European Commission (2016)

From Copyright EVIDENCE

Advertising Architectural Publishing of books, periodicals and other publishing Programming and broadcasting Computer programming Computer consultancy Creative, arts and entertainment Cultural education

Film and motion pictures Sound recording and music publishing Photographic activities PR and communication Software publishing (including video games) Specialised design Television programmes Translation and interpretation

1. Relationship between protection (subject matter/term/scope) and supply/economic development/growth/welfare 2. Relationship between creative process and protection - what motivates creators (e.g. attribution; control; remuneration; time allocation)? 3. Harmony of interest assumption between authors and publishers (creators and producers/investors) 4. Effects of protection on industry structure (e.g. oligopolies; competition; economics of superstars; business models; technology adoption) 5. Understanding consumption/use (e.g. determinants of unlawful behaviour; user-generated content; social media)

A. Nature and Scope of exclusive rights (hyperlinking/browsing; reproduction right) B. Exceptions (distinguish innovation and public policy purposes; open-ended/closed list; commercial/non-commercial distinction) C. Mass digitisation/orphan works (non-use; extended collective licensing) D. Licensing and Business models (collecting societies; meta data; exchanges/hubs; windowing; crossborder availability) E. Fair remuneration (levies; copyright contracts) F. Enforcement (quantifying infringement; criminal sanctions; intermediary liability; graduated response; litigation and court data; commercial/non-commercial distinction; education and awareness)

Source Details

European Commission (2016)
Title: Synopsis Report on the Public Consultation on the Regulatory Environment for Platforms, Online Intermediaries and the Collaborative Economy
Author(s): European Commission
Year: 2016
Citation: European Commission (2016) Synopsis Report on the Public Consultation on the Regulatory Environment for Platforms, Online Intermediaries and the Collaborative Economy,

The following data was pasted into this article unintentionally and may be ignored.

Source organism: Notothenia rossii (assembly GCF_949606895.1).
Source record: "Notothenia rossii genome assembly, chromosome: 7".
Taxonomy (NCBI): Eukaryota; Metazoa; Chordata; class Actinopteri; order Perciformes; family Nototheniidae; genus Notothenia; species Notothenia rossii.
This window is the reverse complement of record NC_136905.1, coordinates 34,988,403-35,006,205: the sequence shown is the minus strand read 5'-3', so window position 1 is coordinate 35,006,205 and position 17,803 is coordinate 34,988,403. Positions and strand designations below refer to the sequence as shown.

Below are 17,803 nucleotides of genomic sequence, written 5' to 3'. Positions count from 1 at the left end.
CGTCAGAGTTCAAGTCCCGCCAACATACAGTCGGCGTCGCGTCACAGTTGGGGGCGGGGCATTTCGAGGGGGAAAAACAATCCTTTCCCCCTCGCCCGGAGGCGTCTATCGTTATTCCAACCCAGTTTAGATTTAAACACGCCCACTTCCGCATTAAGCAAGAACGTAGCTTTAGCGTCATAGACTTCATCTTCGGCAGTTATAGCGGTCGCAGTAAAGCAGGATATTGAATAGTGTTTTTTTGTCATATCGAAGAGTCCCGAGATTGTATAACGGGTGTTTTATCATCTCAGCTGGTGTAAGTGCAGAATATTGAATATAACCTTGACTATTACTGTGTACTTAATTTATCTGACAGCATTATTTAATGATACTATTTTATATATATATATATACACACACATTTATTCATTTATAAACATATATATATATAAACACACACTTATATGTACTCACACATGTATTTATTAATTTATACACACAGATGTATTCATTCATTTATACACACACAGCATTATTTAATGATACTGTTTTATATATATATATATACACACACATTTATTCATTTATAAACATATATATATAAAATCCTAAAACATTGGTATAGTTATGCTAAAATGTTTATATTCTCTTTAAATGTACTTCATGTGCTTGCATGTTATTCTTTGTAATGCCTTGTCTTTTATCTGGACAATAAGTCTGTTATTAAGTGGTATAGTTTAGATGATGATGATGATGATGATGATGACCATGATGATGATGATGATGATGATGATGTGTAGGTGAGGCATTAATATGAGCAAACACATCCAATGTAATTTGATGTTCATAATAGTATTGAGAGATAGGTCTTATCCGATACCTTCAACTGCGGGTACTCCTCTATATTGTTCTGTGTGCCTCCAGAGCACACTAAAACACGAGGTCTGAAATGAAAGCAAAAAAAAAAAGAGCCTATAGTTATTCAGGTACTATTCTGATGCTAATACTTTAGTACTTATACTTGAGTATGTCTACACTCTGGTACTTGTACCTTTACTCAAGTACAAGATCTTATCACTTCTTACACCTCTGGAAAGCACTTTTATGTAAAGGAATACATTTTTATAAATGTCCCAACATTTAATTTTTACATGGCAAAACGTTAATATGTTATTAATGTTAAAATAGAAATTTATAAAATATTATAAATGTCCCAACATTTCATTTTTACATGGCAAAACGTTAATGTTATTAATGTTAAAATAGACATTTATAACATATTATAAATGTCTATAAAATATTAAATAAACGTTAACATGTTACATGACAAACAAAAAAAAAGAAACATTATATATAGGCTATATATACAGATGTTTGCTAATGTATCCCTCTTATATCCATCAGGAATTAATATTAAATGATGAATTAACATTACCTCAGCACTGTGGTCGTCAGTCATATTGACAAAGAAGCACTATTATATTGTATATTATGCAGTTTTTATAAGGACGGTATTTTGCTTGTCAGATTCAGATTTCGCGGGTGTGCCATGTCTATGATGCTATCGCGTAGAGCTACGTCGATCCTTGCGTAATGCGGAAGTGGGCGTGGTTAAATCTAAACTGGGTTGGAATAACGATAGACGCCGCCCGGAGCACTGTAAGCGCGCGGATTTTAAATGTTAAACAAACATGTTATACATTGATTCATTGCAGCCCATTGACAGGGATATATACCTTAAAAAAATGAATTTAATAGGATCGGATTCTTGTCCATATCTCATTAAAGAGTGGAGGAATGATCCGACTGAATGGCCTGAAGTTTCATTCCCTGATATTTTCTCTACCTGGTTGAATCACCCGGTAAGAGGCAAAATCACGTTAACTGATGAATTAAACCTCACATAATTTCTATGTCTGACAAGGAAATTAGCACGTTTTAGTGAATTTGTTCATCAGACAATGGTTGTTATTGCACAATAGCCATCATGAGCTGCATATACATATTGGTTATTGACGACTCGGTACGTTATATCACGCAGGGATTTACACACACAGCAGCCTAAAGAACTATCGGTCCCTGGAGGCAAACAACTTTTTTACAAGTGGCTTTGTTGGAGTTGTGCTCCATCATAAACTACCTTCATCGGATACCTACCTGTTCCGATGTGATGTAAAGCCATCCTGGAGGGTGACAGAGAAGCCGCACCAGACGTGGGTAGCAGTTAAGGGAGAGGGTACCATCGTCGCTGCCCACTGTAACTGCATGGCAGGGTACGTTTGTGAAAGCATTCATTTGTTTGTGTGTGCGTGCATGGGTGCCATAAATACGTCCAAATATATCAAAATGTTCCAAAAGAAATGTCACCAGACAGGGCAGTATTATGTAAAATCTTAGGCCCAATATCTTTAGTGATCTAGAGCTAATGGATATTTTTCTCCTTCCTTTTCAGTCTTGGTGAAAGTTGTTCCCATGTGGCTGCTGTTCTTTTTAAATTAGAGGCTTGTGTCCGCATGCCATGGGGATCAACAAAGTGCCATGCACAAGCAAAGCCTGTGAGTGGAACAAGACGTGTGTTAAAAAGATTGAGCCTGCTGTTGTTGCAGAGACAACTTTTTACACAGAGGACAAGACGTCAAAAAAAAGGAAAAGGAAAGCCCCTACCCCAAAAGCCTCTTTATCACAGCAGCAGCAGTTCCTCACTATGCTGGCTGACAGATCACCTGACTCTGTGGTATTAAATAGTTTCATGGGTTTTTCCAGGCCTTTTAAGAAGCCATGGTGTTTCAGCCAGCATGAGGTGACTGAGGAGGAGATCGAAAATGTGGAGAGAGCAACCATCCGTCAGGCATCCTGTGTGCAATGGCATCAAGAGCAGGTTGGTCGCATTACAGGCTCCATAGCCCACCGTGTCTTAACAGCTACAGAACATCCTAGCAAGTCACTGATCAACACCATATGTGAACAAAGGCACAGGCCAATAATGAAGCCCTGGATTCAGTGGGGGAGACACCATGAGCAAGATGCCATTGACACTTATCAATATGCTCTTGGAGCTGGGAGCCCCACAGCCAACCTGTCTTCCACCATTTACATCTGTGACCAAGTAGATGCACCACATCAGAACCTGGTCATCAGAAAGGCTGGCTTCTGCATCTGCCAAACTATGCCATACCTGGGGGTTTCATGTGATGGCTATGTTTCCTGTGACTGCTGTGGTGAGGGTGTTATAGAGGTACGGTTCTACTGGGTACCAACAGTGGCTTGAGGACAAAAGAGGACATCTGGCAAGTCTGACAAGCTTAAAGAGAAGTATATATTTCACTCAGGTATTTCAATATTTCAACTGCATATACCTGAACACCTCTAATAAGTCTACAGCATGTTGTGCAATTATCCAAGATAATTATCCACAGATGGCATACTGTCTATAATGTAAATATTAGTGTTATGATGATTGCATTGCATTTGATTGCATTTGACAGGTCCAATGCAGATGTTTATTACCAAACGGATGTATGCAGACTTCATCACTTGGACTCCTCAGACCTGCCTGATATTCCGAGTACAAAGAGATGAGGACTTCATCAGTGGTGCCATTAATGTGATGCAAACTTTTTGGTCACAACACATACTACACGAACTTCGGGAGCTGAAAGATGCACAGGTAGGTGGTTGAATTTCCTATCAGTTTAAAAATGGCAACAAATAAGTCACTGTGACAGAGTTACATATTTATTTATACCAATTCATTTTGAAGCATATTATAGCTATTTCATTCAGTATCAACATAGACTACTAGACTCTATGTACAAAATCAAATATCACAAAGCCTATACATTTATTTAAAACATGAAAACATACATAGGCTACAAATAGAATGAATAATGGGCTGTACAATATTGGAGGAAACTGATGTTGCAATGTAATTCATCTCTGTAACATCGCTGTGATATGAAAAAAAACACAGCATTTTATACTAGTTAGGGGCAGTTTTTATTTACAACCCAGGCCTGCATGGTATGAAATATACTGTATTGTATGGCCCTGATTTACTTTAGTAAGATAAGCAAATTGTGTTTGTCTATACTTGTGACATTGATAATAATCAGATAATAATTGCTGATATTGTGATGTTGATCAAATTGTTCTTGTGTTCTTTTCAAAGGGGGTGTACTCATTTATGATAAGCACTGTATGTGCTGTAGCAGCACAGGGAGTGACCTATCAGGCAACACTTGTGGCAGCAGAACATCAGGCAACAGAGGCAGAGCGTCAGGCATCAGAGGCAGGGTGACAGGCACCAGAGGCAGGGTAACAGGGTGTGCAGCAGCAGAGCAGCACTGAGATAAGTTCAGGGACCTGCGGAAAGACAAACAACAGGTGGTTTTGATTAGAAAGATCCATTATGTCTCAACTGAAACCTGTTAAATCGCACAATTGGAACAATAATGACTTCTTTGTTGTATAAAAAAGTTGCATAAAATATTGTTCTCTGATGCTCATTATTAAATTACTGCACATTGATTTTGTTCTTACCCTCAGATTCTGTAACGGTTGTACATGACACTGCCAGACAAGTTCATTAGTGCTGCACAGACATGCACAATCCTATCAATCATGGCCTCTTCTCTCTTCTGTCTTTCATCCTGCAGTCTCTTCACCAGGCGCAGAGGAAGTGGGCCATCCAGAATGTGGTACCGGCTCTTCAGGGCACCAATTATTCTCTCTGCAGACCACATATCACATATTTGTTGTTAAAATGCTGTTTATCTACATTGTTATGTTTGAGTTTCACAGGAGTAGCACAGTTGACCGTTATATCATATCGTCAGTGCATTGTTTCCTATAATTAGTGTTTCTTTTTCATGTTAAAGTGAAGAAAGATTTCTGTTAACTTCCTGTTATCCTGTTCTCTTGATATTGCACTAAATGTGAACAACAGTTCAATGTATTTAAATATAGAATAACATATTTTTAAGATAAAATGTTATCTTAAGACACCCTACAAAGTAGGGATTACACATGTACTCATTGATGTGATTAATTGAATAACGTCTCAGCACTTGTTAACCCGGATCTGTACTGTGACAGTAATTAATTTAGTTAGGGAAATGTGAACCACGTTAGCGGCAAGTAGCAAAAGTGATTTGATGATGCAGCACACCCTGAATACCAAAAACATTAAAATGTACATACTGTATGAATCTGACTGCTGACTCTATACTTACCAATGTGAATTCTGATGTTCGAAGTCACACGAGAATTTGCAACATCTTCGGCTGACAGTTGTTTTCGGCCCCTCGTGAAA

Link(s): Open Access
Key Related Studies:
Discipline:
Linked by: Burgess and De Rosa (2017)
About the Data
Data Description: "The consultation on the role of online platforms gathered evidence and views on the regulatory environment for platforms, liability of intermediaries, data and cloud, and the collaborative economy. It was open from 24 September 2015 - 6 January 2016 in 23 languages. The consultation received 1034 replies: 1005 through EU-Survey; 29 by email."
Data Type: Primary data
Secondary Data Sources:
Data Collection Methods:
Data Analysis Methods:
Industry(ies):
Country(ies):
Cross Country Study?: Yes
Comparative Study?: No
Literature review?: No
Government or policy study?: Yes
Time Period(s) of Collection:
  • 2015-2016
Funder(s):
  • European Commission

Abstract

The consultation on the role of online platforms gathered evidence and views on the regulatory environment for platforms, liability of intermediaries, data and cloud, and the collaborative economy. It was open from 24 September 2015 - 6 January 2016 in 23 languages. It is part of a broader analysis of the role of platforms in the economy and society as announced in the Digital Single Market Strategy for Europe. Responses have been published except where confidentiality was requested. The questionnaire had 4 sections:

  1. online platforms
  2. tackling illegal content online and the liability of online intermediaries (online intermediaries)
  3. data and cloud in the digital ecosystem (synopsis report to be published separately)
  4. collaborative economy

All questions were optional except the self-identification ones. Respondents did not answer all questions and sections. The questions were tailored to the respondent groups. Percentages derive from the number of replies to the respective questions in the online questionnaire. Position papers sent by email are considered in the analysis but not in the statistical representation.